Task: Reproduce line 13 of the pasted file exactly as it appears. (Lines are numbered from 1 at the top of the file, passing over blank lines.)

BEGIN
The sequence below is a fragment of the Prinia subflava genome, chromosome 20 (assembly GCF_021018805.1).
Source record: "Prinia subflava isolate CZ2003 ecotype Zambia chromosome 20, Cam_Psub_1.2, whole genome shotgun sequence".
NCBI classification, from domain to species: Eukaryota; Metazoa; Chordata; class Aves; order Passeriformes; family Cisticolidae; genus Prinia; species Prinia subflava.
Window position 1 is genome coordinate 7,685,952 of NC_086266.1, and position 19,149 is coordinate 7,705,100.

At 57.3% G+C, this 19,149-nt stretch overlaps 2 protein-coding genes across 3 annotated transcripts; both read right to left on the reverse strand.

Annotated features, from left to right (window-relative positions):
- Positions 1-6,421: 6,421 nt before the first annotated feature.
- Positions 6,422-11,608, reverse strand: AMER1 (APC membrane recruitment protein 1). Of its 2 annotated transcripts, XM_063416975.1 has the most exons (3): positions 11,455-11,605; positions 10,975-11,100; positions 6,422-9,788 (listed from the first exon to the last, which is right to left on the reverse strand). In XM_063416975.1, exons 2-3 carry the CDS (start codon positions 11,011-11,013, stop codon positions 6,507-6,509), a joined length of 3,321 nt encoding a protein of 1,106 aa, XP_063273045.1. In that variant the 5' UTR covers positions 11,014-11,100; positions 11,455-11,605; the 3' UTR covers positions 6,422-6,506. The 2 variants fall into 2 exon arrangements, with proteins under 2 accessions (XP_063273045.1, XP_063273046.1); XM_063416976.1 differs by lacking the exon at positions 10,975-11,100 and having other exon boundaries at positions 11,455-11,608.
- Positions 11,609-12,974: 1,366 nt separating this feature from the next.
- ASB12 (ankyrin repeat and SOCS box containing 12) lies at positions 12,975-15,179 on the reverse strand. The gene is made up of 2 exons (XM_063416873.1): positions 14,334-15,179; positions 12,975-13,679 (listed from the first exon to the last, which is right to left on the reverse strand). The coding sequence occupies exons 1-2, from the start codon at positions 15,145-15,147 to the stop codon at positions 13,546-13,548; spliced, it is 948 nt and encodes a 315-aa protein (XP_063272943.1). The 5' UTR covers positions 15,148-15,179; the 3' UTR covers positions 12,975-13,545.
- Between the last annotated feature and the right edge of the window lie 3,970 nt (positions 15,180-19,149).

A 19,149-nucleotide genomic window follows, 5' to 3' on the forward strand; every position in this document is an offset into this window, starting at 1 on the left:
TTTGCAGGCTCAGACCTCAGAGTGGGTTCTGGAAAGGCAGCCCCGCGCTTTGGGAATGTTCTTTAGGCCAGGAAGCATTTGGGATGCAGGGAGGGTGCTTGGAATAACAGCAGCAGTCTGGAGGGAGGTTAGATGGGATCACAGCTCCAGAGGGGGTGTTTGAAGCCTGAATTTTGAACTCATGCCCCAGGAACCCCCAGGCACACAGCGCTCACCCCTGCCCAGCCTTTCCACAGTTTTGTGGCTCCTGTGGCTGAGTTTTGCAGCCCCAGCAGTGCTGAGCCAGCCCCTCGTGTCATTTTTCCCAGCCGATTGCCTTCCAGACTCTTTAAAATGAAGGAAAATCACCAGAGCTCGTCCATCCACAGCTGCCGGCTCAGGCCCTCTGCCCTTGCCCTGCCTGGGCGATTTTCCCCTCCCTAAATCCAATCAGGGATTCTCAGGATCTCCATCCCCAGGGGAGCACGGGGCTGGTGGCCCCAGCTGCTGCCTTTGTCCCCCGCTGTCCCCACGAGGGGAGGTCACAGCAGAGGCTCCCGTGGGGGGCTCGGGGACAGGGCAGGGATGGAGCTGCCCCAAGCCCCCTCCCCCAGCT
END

TTTGCAGGCTCAGACCTCAGAGTGGGTTCTGGAAAGGCAGCCCCGCGCTTTGGGAATGTTCTTTAGGCCAGGAAGCATTTGGGATGCAGGGAGGGTGCTTGGAATAACAGCAGCAGTCTGGAGGGAGGTTAGATGGGATCACAGCTCCAGAGGGGGTGTTTGAAGCCTGAATTTTGAACTCATGCCCCAGGAACCCCCAGGCACACAGCGCTCACCCCTGCCCAGCCTTTCCACAGTTTTGTGGCTCCTGTGGCTGAGTTTTGCAGCCCCAGCAGTGCTGAGCCAGCCCCTCGTGTCATTTTTCCCAGCCGATTGCCTTCCAGACTCTTTAAAATGAAGGAAAATCACCAGAGCTCGTCCATCCACAGCTGCCGGCTCAGGCCCTCTGCCCTTGCCCTGCCTGGGCGATTTTCCCCTCCCTAAATCCAATCAGGGATTCTCAGGATCTCCATCCCCAGGGGAGCACGGGGCTGGTGGCCCCAGCTGCTGCCTTTGTCCCCCGCTGTCCCCACGAGGGGAGGTCACAGCAGAGGCTCCCGTGGGGGGCTCGGGGACAGGGCAGGGATGGAGCTGCCCCAAGCCCCCTCCCCCAGCT